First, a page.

For the past four years venture capital firms have not been investing in networking, and certainly not in firms involved in IT distribution or any part of the channel.
However, investment in Silicon Valley is now starting to return, with funding in the fourth quarter of 2003 reaching $1.67bn, up 22 per cent from $1.4bn in Q3.
Thirty per cent of the Q4 cash went into seed or first-round funding, including biotechnology as well as IT. In comparison, across the US as a whole, venture capital investment in Q4 was $4.9bn, up from $4.4bn in Q3, which is only a six per cent rise.
There is even an interest in the channel, albeit in the specialised area of convergence. Venture capitalists are set to invest in convergence by acquiring both traditional voice resellers and networking resellers, and merging them.
This is a sure sign that the convergence of voice, video and data is set to become a reality in the short term. The fine job that vendors such as Avaya, Cisco, Mitel and Nortel have done in promoting convergence is at last paying off. While all this is happening in the US, the UK market is achieving the same outcome.
The holding company Azzurri, which was set up with backing from 3i three years ago, had the primary aim of acquiring voice and data resellers, and it achieved that with 10 acquisitions. The latest of these, Everlogic, was in March.
The other acquisitions were networking integrator NetWise, and on the voice side, FH Brown, ATC Networks, Kilbryde Communications, Focus Communications, Xstreammedia, Smart Connections and Gemini Trading. In July 2003 it rebranded all of these acquisitions as Azzurri Communications.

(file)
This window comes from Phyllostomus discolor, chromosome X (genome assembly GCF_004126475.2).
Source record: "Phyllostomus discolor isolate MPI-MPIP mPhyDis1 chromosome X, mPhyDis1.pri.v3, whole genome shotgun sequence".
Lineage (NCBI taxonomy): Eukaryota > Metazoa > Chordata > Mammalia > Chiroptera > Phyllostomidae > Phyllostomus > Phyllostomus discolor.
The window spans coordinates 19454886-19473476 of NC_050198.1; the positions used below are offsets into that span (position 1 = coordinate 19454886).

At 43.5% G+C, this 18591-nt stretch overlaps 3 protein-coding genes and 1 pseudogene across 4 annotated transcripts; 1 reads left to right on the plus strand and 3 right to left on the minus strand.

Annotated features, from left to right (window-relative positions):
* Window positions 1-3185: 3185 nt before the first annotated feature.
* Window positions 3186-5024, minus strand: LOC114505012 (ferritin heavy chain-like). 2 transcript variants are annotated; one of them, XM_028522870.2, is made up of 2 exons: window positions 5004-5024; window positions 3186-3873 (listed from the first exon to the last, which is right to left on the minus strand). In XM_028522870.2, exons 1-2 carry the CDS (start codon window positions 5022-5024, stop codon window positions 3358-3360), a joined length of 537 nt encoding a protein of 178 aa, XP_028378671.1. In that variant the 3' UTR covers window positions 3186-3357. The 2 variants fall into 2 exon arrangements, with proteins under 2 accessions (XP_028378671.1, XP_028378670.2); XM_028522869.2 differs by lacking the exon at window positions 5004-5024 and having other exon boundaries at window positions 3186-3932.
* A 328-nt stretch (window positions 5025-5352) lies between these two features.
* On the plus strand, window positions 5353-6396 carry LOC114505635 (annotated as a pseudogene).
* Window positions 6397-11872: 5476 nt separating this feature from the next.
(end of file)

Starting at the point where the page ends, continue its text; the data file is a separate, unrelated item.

One of the aims of acquisitions must be to retain the senior management, and Paul Caudell, managing director of NetWise, jumped ship recently.
However, Azzurri Communications has grown to be worth £75m. It employs 450 staff and was named Partner of the Year by BT Indirect Channels, so it must be doing something right.
Ahead of the game was Honeywell Network Systems, which four years ago heeded the advice offered by EuroLAN in a newsletter and acquired two voice resellers to achieve a similar outcome.
Omnetica is the outcome of Kohlberg Kravis Roberts (KKR) acquiring a diverse set of divisions from Siemens and rebranding the former Siemens Network Services in the UK, France and Italy.
Omnetica now reports to another Siemens division, Demag Cranes, which had been part of the KKR acquisition. This may seem strange but, as long as Omnetica is meeting its numbers, all is well.
A serious failing in these moves is that they are either UK-specific or European at best. This is fine until you consider that major deals are nearly always initiated in the US and rolled out to Europe later.
Even if the corporate customer is not headquartered in the US it will have a significant presence there that will need servicing.
In a similar move, venture capital companies have acquired the commercial divisions of major manufacturers. For example, NextiraOne, formerly part of Alcatel, was acquired by venture firm Platinum Equity, and Damovo, formerly part of Ericsson Enterprise, was acquired by Apax Partners.
NextiraOne has a good geographic footprint, being Cisco Gold-certified in 11 countries, including the US and Mexico.
So if we believe that a US foothold is essential for these companies, how do they stack up? NextiraOne has a US operation, but Damovo has none.
This, along with the fact that Ericsson still has a networking integration business, is a restraint on Damovo's success.
And Dimension Data obtained its US foothold by acquisition, so it is strange that Didata should sell its major acquisition, Proxim, the system integrator for which it outbid Compaq in 2001.
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Keith Humphreys is managing consultant at EuroLAN Research.
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